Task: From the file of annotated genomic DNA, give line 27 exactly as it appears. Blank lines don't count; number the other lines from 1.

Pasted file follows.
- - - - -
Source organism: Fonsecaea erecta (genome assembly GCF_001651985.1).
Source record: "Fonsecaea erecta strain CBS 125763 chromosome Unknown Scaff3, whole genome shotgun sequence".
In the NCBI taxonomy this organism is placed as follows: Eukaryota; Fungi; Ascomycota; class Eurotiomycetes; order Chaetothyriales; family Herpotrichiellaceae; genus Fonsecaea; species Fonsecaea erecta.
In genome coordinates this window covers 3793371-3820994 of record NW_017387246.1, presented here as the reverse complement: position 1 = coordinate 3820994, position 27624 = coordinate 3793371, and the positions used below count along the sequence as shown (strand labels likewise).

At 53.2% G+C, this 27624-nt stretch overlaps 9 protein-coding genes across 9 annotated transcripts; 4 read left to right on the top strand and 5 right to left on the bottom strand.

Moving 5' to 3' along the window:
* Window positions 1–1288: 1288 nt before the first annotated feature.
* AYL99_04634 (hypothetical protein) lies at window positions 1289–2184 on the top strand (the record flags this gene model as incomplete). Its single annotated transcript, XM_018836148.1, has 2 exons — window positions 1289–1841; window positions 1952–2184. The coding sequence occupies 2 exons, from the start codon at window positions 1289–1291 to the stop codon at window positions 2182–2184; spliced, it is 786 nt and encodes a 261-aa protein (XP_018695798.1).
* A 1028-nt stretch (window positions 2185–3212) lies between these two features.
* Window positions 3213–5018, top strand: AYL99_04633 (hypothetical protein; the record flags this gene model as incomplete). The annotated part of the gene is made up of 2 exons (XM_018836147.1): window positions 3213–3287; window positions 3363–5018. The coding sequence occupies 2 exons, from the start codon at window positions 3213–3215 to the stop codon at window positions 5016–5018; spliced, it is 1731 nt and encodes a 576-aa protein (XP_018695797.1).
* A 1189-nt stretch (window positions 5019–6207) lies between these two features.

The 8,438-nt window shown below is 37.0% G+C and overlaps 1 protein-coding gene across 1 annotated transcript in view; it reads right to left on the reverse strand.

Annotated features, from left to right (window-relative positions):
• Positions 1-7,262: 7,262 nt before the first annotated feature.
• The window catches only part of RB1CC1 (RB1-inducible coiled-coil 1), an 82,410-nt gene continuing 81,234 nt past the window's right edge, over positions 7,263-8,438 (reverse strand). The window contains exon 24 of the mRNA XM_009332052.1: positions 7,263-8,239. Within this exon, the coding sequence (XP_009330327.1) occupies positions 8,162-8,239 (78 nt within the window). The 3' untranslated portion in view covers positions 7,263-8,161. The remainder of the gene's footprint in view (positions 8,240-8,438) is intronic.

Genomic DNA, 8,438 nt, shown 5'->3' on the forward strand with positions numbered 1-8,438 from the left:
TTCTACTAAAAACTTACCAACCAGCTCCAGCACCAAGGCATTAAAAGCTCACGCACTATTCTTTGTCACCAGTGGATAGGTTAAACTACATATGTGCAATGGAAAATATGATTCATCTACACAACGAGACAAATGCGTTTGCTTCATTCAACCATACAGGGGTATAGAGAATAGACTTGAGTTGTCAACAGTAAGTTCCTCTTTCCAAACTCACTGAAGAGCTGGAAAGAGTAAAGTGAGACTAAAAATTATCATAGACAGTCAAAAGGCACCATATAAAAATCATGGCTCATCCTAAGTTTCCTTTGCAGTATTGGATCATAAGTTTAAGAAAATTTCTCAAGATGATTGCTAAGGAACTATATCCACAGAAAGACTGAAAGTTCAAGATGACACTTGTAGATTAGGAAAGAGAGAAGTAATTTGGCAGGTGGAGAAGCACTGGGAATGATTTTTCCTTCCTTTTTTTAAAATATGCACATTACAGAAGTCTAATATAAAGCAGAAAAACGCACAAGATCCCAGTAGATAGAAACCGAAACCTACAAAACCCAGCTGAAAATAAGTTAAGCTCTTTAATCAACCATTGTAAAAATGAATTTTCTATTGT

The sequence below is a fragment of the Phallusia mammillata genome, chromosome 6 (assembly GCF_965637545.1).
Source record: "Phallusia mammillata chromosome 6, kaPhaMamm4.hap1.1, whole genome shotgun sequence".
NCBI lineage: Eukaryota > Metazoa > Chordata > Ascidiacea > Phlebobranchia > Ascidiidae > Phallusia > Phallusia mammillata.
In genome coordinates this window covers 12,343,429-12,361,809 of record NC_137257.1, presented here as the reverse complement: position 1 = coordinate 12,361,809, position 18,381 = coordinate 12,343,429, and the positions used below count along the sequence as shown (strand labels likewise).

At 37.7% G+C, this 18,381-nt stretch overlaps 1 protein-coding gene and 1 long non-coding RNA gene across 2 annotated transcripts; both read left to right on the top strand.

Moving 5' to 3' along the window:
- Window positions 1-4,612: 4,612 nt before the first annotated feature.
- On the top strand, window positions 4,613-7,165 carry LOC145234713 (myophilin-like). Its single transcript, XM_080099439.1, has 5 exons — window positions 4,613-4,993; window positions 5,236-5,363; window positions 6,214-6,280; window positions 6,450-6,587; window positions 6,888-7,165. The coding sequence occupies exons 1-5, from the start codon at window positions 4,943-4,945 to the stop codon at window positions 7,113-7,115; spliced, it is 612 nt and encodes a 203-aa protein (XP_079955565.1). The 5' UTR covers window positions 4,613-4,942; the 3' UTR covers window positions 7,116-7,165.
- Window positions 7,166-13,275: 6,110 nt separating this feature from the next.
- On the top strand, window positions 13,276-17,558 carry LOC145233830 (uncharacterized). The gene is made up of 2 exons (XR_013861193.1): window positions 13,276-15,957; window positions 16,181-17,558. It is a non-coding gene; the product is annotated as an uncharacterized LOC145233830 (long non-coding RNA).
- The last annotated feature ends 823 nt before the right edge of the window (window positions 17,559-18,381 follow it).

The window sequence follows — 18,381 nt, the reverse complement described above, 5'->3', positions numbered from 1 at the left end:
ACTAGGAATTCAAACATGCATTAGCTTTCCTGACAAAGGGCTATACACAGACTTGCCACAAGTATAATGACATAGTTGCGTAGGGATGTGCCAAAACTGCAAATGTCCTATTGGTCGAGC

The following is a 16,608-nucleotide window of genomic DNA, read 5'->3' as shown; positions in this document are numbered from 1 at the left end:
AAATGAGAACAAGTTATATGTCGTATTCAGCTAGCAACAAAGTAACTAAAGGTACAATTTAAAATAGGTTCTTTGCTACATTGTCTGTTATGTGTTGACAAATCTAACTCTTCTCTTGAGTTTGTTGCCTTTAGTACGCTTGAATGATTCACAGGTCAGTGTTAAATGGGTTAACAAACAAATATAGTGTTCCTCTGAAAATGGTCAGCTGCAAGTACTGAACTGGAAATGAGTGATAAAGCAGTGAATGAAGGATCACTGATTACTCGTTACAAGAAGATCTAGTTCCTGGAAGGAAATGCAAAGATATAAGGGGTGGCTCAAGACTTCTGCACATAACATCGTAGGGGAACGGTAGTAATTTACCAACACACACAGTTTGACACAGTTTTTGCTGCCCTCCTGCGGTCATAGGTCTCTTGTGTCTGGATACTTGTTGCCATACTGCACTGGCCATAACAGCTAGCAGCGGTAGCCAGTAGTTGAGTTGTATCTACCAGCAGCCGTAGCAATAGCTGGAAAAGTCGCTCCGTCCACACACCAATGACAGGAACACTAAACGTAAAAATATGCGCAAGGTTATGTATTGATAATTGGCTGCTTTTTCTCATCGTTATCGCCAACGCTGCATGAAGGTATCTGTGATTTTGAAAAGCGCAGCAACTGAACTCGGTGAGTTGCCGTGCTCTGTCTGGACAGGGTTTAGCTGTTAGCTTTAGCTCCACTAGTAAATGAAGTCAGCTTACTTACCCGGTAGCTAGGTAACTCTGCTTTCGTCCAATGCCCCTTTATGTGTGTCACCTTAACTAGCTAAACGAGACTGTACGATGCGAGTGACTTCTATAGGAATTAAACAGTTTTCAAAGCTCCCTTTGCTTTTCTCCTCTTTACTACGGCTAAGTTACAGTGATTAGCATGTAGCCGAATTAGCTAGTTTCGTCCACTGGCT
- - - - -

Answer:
- On the top strand, window positions 13,276-17,558 carry LOC145233830 (uncharacterized). The gene is made up of 2 exons (XR_013861193.1): window positions 13,276-15,957; window positions 16,181-17,558. It is a non-coding gene; the product is annotated as an uncharacterized LOC145233830 (long non-coding RNA).